Lab Diagnosis - Prac. Microbiology
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Lab Diagnosis - Prac. Microbiology






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Lab Diagnosis - Prac. Microbiology Presentation Transcript

  • 1. Infectious diseases They are clinically evident diseases with the potential of transmission from one person or species to another. They result from the presence of pathogenic microorganisms (very small organisms that are invisible to the naked eye) that are able to cause disease in human beings. Pathogenic micro-organisms include bacteria, viruses, fungi, protozoa, and multicellular parasites. Practical microbiology sessions focus on the diagnosis of these infectious agents.
  • 2. Laboratory diagnosis of infectious diseases Direct method Indirect (serologic) method Detection of antibodies against the microorganism in the patient’s serum. Detection of:  microorganisms,  their structural components  their products in specimens collected from the patient (e.g. urine, blood, sputum, CSF……etc).
  • 3. I) DIRECT METHOD 1)Specimen Collection A ’good quality’ clinical specimen. 2) Microscopic Examination: usually before further processing of specimens 3) Microbial Detection: a) Culture technique: b) Non-culture technique
  • 4. I) DIRECT METHOD 1) Specimen Collection A ’good quality’ clinical specimen  Collecting specimens before the start of antibiotics.  Choosing the appropriate specimen (representing the infection site).  Using sterile containers and avoiding contaminating the specimen.  Transporting the specimen properly to the lab. as early as possible.
  • 5. Specimen Collection
  • 6. I) DIRECT METHOD 2) Microscopic Examination: usually before further processing of specimens  stained /unstained (wet)preparations  different types of microscopes Staphylococci in pus
  • 7. I) DIRECT METHOD 3) Microbial Detection: a) Culture Technique:  Isolation of the organism in pure culture →inoculating the specimen onto appropriate artificial culture media followed by  Identification of the isolate by e.g.     : microscopic examination biochemical reactions reaction with specific antibody (serologic identification of the organism) DNA probes Which of these approaches is used and in what sequence depends upon the type of specimen and organism.  Antibiotic sensitivity After growing the organism in pure culture.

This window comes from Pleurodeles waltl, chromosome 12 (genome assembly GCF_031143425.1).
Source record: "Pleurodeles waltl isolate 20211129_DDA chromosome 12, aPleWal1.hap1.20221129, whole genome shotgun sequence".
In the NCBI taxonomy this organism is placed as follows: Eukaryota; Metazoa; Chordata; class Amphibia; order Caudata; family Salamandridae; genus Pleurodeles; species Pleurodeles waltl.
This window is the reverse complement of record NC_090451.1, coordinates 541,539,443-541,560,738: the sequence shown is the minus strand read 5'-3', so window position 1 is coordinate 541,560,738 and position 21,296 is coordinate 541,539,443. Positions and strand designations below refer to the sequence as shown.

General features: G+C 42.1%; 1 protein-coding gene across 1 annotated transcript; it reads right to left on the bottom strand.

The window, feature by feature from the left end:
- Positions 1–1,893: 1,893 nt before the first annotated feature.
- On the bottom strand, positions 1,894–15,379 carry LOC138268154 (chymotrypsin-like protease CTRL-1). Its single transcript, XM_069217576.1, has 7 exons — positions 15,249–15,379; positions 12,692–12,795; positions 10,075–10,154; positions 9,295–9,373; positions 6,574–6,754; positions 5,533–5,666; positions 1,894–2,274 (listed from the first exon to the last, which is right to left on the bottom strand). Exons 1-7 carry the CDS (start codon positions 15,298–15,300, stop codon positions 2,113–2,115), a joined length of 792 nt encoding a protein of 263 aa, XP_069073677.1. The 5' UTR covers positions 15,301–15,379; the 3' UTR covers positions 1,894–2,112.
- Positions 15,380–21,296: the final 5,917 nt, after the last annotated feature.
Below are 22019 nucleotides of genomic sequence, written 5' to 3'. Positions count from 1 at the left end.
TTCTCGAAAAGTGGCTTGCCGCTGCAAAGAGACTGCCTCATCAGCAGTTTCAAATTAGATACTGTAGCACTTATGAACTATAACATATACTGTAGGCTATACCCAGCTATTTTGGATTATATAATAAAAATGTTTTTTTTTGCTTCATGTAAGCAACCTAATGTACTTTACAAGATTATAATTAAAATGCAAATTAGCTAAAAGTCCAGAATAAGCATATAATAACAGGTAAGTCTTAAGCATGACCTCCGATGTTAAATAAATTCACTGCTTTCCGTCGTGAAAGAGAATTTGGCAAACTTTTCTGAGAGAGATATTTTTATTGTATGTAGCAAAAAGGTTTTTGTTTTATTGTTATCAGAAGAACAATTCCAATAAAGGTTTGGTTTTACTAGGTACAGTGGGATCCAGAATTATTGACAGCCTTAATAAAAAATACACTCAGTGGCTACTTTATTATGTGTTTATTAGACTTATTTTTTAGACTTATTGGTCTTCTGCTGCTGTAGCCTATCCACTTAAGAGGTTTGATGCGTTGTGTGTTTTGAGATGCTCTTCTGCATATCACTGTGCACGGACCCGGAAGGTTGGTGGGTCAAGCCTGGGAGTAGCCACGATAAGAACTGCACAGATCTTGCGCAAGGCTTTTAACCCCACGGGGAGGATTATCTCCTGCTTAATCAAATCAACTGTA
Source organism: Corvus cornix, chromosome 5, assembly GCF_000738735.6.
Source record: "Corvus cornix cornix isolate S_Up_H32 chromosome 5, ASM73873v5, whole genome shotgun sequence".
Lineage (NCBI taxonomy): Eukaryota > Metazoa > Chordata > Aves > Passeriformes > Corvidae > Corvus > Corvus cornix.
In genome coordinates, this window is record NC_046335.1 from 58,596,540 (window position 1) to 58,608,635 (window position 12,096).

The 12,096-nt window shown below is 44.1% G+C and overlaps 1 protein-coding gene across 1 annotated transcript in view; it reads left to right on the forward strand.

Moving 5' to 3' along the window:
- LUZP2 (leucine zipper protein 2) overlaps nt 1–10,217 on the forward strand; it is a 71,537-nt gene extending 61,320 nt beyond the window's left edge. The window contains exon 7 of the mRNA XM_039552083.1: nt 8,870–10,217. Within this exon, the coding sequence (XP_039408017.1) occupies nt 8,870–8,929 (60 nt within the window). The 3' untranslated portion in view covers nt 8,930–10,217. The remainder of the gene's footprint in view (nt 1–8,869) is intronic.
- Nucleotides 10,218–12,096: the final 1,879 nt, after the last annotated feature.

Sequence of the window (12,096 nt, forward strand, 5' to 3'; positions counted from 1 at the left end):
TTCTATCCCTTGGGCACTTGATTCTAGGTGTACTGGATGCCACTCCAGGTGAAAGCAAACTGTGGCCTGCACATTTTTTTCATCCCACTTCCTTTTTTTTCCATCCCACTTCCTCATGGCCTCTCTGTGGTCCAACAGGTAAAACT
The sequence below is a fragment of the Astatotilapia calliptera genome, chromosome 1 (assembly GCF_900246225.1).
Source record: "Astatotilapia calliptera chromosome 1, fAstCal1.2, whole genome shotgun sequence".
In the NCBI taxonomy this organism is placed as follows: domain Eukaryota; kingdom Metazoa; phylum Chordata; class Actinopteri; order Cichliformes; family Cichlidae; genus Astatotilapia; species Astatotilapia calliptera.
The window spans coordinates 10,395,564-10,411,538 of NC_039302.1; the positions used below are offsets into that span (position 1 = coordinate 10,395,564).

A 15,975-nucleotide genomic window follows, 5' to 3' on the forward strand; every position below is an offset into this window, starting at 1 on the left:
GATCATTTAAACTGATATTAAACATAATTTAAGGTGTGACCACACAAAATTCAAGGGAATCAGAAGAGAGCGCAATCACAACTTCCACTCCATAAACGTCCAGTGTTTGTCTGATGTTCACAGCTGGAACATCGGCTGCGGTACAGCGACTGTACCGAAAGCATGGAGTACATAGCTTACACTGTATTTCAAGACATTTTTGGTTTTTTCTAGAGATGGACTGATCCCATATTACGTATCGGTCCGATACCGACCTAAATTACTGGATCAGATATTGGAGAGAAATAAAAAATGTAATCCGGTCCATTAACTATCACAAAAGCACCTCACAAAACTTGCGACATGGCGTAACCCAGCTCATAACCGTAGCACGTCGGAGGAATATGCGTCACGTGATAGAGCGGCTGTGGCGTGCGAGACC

• 8. I) DIRECT METHOD 3) Microbial Detection: b) Non-Culture Technique: I. Identification of a specific microbial antigen such as :  a structural component (e.g. cell wall antigen, capsular polysaccharide…etc) or a product (e.g. an exotoxin)  by reacting with specific antibody OR: II. Identification of a specific gene sequence (i.e. nucleic acid of the organism) by the application of different molecular methods (e.g. PCR, DNA probe).
  • 9. I) DIRECT METHOD  yield more rapid results (minutes or hours) (do not depend on growth and multiplication of the organism) However, antimicrobial susceptibility cannot be determined (although the presence of resistance genes can be determined by molecular methods).  Non-culture techniques are mainly applied if:   a rapid diagnosis is needed The microorganism cannot be cultured on artificial media  A slowly growing micro-organism
  • 10. II) INDIRECT (SEROLOGIC) METHOD  Serologic diagnosis of infectious diseases involves the use of known microbial antigens to microorganism detect antibodies in the patient’s serum. current (active) infection against the is diagnosed by the detection of one of the following  specific IgM antibodies  rising titre of specific IgG antibodies (4-fold or greater rise)  a single high titre of IgG antibodies in certain diseases Skin tests N.B. based on cell-mediated hypersensitivity may also help in the diagnosis of certain diseases.
  • 11. Skin Test